Samuel Ward Jr. Loses His Ship
Samuel Ward, Jr. may have been the son of a more well known Founder, but he certainly earns the title on his own.
After serving in the Continental Army, Ward set up a merchant firm which helped the United States establish relationships around the world.
Samuel Ward and Samuel Ward
Samuel Ward, Jr was a graduate from one of Brown University’s first classes.
Known at the time as Rhode Island College, Ward’s father, Samuel Ward, Sr, was an original trustee. The older Ward was a longtime leader of Rhode Island, severing several times a Governor.
The father also happen to serve as a Delegate to the First and Second Continental Congresses, and it seems that he would have signed the Declaration of Independence had he not passed away just three months too soon.
Following in his father’s revolutionary footsteps, Samuel Ward, Jr. joined the Rhode Island Militia.
Serving in Rhode Island’s 1st Regiment under Christopher Greene, Ward participated in the Siege of Quebec. He was captured and held as a prisoner for almost a year before release. Adding insult to injury, Samuel’s famous father passed away while he was jailed.
Ward then returned to the field, participating in the Battle of Red Bank and the Battle of Rhode Island. After a consolidation of his unit, he resigned from the Continental Army during the final months of the Revolutionary War.
Still a young man, Ward established Samuel Ward and Brothers which began trading goods with Europe. Although he was elected to the Annapolis Convention, he did not attend (like many others).
Eventually, Ward traveled to Africa and Asia, one of the first Americans to do so. He built up his reputation as a trader and, by the time of the Washington Administration, used his connections to assist Secretary of State Thomas Jefferson in understanding what events were playing out around the world.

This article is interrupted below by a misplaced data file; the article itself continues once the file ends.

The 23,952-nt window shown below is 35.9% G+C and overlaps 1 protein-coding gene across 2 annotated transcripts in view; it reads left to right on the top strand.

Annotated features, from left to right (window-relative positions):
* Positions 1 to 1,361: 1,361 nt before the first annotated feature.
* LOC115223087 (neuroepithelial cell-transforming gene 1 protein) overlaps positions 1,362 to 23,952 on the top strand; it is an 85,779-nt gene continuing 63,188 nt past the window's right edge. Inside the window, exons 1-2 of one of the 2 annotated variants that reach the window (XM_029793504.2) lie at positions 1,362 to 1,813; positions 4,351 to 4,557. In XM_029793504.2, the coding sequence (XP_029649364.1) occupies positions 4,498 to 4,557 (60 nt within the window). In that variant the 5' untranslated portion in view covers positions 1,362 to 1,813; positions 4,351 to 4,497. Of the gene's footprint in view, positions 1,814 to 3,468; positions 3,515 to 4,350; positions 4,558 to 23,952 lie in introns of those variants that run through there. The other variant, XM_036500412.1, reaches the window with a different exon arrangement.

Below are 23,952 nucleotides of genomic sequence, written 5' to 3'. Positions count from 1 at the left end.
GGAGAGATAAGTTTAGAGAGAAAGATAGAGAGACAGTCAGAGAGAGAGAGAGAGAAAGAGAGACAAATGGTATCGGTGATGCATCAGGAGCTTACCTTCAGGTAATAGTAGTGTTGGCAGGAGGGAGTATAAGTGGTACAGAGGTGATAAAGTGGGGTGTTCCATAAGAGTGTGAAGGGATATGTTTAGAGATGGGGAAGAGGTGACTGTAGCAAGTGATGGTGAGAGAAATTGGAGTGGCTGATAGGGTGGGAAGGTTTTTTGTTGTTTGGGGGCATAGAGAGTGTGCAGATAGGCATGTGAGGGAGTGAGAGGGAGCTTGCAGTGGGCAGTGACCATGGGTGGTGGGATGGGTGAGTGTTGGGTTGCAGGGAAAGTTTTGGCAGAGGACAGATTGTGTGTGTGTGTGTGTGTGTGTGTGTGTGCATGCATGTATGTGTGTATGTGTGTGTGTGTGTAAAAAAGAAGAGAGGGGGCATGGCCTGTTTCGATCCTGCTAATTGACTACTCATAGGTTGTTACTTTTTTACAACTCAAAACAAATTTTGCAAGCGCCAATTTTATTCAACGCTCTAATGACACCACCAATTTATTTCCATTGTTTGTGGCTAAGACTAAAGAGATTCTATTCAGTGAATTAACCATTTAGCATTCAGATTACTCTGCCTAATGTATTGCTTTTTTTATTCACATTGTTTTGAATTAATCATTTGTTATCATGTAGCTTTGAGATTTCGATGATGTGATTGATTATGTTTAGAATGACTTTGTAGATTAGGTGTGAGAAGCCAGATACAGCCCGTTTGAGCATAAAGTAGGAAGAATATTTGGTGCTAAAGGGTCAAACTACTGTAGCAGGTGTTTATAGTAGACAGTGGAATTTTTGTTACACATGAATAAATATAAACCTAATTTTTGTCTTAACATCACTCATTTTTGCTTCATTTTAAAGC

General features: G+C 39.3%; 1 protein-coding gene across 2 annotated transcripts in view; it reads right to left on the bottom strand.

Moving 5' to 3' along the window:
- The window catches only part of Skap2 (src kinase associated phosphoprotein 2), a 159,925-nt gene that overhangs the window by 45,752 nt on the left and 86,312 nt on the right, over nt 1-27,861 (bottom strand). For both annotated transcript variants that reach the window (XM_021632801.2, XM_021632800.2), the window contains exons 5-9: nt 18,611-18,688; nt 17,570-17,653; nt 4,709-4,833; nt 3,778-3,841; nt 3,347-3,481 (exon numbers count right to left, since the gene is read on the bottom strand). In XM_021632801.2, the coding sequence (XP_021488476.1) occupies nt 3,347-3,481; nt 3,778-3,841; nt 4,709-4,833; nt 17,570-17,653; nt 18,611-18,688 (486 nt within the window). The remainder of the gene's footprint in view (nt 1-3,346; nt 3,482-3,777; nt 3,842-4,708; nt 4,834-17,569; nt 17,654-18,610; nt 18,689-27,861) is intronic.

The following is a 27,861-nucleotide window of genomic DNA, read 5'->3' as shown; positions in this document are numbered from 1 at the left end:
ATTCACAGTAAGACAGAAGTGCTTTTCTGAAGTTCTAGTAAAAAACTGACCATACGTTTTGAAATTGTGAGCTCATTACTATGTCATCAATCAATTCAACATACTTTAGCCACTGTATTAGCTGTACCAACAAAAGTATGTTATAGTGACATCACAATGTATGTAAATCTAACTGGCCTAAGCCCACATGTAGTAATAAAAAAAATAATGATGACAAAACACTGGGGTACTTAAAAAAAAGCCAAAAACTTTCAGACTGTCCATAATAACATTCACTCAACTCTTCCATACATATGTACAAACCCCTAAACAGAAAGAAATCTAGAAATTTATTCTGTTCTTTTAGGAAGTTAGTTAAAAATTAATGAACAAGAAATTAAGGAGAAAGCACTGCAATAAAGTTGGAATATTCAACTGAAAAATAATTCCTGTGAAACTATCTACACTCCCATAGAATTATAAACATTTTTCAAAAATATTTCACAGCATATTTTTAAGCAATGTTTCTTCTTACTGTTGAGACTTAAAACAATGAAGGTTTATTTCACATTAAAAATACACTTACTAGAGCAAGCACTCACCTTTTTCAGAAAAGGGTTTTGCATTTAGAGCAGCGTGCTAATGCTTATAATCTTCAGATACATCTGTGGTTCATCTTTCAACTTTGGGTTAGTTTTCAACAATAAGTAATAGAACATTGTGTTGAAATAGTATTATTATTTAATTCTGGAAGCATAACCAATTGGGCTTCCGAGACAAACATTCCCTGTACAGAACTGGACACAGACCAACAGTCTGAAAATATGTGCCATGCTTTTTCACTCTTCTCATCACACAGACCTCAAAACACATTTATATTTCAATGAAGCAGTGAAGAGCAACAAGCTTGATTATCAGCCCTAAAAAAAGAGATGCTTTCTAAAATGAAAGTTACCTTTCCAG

During the First President’s tenure, one of Ward’s ships, the Jay was captured by the British. Ward worked with Jefferson and economist Tench Coxe to resolve the situation and have his company compensated for the losses. This event seems to have been the turning point which drove Samuel into the arms of the Federalist Party.
Over the years, Ward grew more and more fed up with the Democratic-Republicans.
By 1814, like many New England Federalists, Samuel was sick of ‘Little Jemmy Madison’s War’ (as many called the War of 1812). As such, he attended the Hartford Convention.
Despite accusations of treason (as separation from the Union was lightly discussed), nothing much came from this event…except the destruction of the Federalist Party!
Now firmly out of politics, Ward returned to his business, living a wealthy life till the end of his days.
Follow this site to read about another Founder tomorrow!
Until then, check out one of these articles on other Founders associated with the Hartford Convention.
Want to read a great book about Ward’s 1st Rhode Island Regiment?
‘From Slaves to Soldiers’ is an informative look at desegregation in on segment of the Continental Army.
Pick up a copy through the Amazon affiliate link below (you’ll support this site, but don’t worry, Amazon pays me while your price stays the same) but be warned, it is very rare and therefore expensive.
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